If Eurostat data is to be believed, then one out of every three Greeks you met in 2015 was at risk of poverty or social exclusion. Hence, you would probably find more poverty-stricken Greeks than you would Romanians (37.4 percent) or Bulgarians (41.3 percent). A strange fact indeed, bearing in mind that wages are generally higher in Greece than in some countries with less poverty (for the 75 percent of adults and 50 percent of youth that are lucky enough to have a job, that is).
Poverty seems to be the new normalcy and the “lucky” ones are the brightest young minds who go abroad for a real job and a better future. Those who stay behind are left holding – nothing… and everything! After all, there’s a depraved defiance in being the EU member whose leader shows up at the White House without a tie. A sense of shame and pride all rolled into one.
So, why are the Greeks poor though they’ve built palaces in their minds?
1. Greeks are natural philosophers rather than economists, so they prefer to use their poverty as a tool when grappling with age-old questions that have to do with stoicism and epicureanism rather than look at what is best for the economy. Even former finance minister Yanis Varoufakis, mastermind of creative vagueness, would look at the dismal figures through the prism of philosophy – and suddenly they didn’t look so bad. German philosopher Immanuel Kant had said what almost every Greek – wealthy or poor – knows deep down: “We are not rich by what we possess but by what we can do without.” But, the inclination to philosophise is not the only thing keeping Greeks poor. After all, as Aristotle said, poverty is just the parent of revolution and crime.
2. Corruption in Greece is sky high and blatantly flouted. Crooked politicians caught red-handed emptying state coffers don’t resign or even hang their heads in shame. Voters have short memories or are also dependent on the system, feeding it so that corruption continues unhindered. Everybody is part of the problem and even the most “innocent” are guilty of turning a blind eye.
3. Greeks are poor because of their low tax morals and black market economy. To play devil’s advocate, this is quite understandable in a country where tax laws change regularly and are often unfairly based. There are people who pay taxes on values they don’t even own and others who don’t pay taxes on values they do.
4. Greece’s history hasn’t allowed it to prosper. No sooner did it tear itself from the Ottoman Empire that it entered wars, including a bad run in WW2 where the Nazi Germans seized all its assets and gold from the Greek treasury when they occupied the country. Debts owed by Germany were forgotten over time even though these, in today’s currency, would be more than Greece owes. But rather than focus on its interests, all that was taken from Greece was lost between the pages of civil war followed by a military dictatorship as locals were too busy arguing between themselves to stand up to their real enemies.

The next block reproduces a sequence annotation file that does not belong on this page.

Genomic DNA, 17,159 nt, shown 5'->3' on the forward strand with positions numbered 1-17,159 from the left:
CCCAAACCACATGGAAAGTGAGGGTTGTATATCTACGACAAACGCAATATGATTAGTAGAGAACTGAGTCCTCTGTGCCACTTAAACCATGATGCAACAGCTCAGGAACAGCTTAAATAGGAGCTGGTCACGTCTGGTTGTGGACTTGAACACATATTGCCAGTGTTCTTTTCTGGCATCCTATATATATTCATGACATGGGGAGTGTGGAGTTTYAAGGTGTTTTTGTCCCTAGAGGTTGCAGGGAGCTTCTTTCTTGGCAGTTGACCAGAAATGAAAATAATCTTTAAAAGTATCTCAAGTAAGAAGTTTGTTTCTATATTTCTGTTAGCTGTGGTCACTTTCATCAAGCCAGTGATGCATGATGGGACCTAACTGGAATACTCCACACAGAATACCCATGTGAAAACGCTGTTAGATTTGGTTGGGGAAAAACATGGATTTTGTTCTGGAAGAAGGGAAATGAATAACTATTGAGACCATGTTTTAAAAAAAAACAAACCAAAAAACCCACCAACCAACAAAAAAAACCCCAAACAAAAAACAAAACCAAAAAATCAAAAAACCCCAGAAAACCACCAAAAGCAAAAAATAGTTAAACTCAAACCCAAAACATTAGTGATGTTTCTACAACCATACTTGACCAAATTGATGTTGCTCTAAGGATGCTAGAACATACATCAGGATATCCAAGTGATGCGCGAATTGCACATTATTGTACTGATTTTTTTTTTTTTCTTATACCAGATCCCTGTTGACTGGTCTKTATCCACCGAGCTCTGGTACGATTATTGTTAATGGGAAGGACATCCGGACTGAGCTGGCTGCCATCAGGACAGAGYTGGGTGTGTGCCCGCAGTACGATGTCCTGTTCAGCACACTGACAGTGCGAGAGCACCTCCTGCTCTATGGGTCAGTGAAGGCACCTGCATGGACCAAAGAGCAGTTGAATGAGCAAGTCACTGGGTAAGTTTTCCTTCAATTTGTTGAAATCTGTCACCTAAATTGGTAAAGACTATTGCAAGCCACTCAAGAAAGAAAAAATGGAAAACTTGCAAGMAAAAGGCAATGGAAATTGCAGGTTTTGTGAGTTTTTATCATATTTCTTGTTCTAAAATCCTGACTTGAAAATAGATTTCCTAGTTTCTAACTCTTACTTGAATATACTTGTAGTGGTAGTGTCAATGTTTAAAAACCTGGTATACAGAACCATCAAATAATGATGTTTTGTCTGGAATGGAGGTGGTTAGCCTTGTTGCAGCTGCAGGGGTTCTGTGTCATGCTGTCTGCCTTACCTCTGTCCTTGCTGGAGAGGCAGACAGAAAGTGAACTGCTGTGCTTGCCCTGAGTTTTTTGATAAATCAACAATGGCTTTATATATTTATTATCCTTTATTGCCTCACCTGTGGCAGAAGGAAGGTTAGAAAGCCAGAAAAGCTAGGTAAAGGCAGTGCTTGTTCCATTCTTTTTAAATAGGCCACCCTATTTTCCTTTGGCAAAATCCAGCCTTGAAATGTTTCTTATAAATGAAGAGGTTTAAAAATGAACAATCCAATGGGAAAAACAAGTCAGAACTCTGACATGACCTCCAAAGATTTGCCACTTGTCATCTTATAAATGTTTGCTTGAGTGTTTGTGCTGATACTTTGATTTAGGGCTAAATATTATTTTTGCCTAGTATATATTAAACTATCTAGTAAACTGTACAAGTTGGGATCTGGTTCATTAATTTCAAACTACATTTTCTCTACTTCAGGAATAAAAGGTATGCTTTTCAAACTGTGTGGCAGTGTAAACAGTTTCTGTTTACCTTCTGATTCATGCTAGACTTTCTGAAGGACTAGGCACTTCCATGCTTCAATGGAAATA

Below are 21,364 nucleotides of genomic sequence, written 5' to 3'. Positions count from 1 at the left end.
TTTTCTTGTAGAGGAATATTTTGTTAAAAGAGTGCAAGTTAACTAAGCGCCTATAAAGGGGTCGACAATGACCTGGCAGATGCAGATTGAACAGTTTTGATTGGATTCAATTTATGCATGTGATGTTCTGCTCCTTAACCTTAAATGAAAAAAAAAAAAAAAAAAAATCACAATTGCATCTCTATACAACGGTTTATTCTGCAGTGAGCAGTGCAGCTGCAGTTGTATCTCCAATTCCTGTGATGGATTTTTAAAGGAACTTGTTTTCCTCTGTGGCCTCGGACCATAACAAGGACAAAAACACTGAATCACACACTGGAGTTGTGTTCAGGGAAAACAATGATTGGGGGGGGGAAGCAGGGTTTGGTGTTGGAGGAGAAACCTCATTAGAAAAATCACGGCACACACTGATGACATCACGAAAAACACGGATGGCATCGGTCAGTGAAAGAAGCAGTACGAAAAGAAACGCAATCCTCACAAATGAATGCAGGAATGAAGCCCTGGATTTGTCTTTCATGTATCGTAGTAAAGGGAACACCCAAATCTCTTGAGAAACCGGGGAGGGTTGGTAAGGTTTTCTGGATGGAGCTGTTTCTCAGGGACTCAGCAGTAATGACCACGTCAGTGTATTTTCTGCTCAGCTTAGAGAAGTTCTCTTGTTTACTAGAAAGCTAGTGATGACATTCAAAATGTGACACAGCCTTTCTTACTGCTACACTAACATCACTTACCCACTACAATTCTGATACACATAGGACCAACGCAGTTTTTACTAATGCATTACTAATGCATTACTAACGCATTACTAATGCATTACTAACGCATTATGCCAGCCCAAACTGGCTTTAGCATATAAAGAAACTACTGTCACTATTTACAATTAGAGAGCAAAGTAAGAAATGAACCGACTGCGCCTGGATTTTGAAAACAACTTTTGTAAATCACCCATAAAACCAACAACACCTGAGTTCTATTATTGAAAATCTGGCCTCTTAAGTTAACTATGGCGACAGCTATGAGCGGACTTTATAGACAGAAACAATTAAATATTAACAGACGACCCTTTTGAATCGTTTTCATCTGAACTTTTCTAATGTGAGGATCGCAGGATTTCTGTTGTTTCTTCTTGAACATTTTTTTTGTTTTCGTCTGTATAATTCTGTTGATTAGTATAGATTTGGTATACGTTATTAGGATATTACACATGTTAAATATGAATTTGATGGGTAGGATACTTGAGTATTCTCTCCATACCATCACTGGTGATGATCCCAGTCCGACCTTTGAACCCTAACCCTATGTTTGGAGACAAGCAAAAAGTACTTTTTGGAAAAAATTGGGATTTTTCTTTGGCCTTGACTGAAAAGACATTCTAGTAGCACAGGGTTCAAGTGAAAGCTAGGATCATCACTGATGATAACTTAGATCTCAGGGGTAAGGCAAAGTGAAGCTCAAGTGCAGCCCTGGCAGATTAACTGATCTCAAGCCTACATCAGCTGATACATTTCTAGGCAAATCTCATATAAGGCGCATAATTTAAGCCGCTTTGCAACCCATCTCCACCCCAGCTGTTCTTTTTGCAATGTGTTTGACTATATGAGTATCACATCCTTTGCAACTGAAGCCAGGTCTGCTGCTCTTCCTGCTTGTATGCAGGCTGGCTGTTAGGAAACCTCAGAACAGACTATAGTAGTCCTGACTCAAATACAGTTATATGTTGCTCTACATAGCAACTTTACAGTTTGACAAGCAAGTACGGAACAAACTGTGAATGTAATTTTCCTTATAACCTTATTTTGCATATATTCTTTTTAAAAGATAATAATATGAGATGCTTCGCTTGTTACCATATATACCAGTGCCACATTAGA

5. Export/import imbalances are huge despite the fact that Greece has so much to offer in terms of local produce eg. superb wines, olive oil, etc.
6. Public spending exceeds revenues structurally, or to put it bluntly Greece cannot sustain its current wealth. In fact, its production model went bankrupt well before state coffers were emptied.
7. The private sector has low to no economic growth. Bankruptcies are plentiful and the huge bureaucracy makes it hard for businesses to survive or be competitive on a global scale.
8. There are high interest burdens on foreign loans to the central bank and government. As for the European Central Bank, it has dealt a huge blow to Greece’s attempts to rehabilitate its ailing financial system by not allowing Greek banks access to ultra-cheap loans that other EU countries are privy to.
9. Nobody gives a damn about Greece, including its crooked politicians who are also involved in the country’s sell off. Anything that is profitable is being dismantled to pay back its debt, depriving future generations of a stake in the country’s assets. The truth is that Europe has its own problems with German elections coming up, the UK referendum that led to a Brexit and other worries, so as long as Greece doesn’t disturb the balance, it can be left to starve.
10. Happy hour is over. There’s a well-known joke that applies to Greece: “The Greeks, Italians, Spaniards and Irish walk into a bar, where buxom German barmaids and Dutch bartenders are serving half-price drinks. Although everyone quickly downs the booze, the bartenders keep on serving. Inebriated customers head home with all sorts of trouble… Who’s to blame? Clearly, the Greeks should have shown restraint… however the Germans shouldn’t have served Greeks who were clearly drunk. They should have had the foresight to predict that fights, broken windows and GRaccidents would have followed. Now Happy Hour is over and someone has to pay for the damage.”